I had a moment of self-doubt the other morning: am I man or automaton? The question came up when I fired up my office computer and started manually launching one set of programs and changing the statuses on others.
“Why,” I asked myself, “do I do the same set of repetitive tasks every morning and every evening when I have AppleScript?” I couldn’t answer my own question.
So I fired up AppleScript Editor (Applications/Utilities), and started to type. My goal was to create a script that would perform all the little steps I take at the beginning and end of each computing day. This is what I came up with:
set s to display dialog “Arriving or Leaving?” buttons [“Arriving”, “Leaving”] default button “Arriving” if button returned of s is equal to “Arriving” then tell application "Mailsmith" set auto checking enabled to true check mail end tell tell application "iChat" activate log in set status message to "Working" end tell tell application "Echofon" activate end tell tell application "NetNewsWire" activate end tell else tell application "iChat" quit end tell tell application "Mailsmith" set auto checking enabled to false end tell tell application "Echofon" quit end tell tell application "NetNewsWire" quit end tell tell application "Finder" activate set frontmost to true set visible of every process whose visible is true and name is not "Finder" to false end tell end if
The first line of script creates a dialog box that asks me if I’m arriving or departing, setting the default answer to arriving. You could add additional options by inserting them in quotation marks, separated by commas, in the list after
buttons. For instance,
[“Arriving”, “Lunch”, “After Lunch”, “Departing”]
The next line checks my response. If I click on Arriving, the script carries out the first series of application actions. If I click on Departing, it performs the second batch (after
For those of you who haven’t used AppleScript before: You’ll see the format for each individual action is the same:
tell specifies a program, the indented block tells it what to do, and the
end tell ends that section. Some of the commands in those indented blocks are generic (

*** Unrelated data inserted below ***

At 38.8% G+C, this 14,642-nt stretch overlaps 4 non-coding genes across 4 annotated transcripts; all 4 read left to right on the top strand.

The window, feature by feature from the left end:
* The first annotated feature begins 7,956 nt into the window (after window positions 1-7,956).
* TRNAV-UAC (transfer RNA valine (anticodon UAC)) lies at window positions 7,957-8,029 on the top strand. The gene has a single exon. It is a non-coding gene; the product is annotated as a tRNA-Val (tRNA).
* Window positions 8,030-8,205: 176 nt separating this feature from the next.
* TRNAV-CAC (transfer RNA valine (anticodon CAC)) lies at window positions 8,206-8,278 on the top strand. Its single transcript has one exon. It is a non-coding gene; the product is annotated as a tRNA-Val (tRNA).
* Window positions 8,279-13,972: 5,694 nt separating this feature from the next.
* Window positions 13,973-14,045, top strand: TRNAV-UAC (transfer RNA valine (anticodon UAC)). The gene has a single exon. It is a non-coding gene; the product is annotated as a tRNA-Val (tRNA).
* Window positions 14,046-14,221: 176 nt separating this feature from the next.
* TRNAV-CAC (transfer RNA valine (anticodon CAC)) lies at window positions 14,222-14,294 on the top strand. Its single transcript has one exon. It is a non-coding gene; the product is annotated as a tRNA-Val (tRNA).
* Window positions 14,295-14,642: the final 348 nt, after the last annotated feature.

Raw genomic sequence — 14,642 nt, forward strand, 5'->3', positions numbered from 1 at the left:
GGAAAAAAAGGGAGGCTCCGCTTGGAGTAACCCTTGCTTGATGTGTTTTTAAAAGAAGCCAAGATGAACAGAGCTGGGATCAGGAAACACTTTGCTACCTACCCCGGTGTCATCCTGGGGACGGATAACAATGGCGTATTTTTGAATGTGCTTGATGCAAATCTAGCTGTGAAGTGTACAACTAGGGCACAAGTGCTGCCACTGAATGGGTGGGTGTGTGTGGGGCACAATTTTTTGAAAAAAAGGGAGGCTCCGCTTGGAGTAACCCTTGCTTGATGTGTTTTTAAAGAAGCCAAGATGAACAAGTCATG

activate). Others are more specific to the particular program. The latter are found in the AppleScript Editor’s libraries (Window -> Library); if you don’t see the program you want, click the + (plus sign) in the top of the Library window and select the program from your Applications folder.
For instance, for my e-mail client Mailsmith, I added one command that changes the property of auto checking (
set auto checking enabled to true) and another to add the
check mail. Similarly with iChat:
log in is a simple command, while
set status message to "Working" is only slightly more complicated.
You can script any application to activate itself first thing in the morning. True, you could add them to a list of Login Items for your user account in System Preferences’ Accounts pane. But I like the finer control over when and how they launch that I get from AppleScript.
To make this script easy to run, I save it as an application in AppleScript Editor (File -> Save As, then selecting Application as the file format). This creates a self-contained application that I can run at will. If I really wanted to be regimented about it, I could add an iCal event that would launch the app every morning at 9:00 a.m. and every evening at 5:00. But I don’t work that way.
This script might save me just a tiny sliver of time each day. But I suspect that, over over several years, it adds up to tens of hours when I don’t have to be a robot.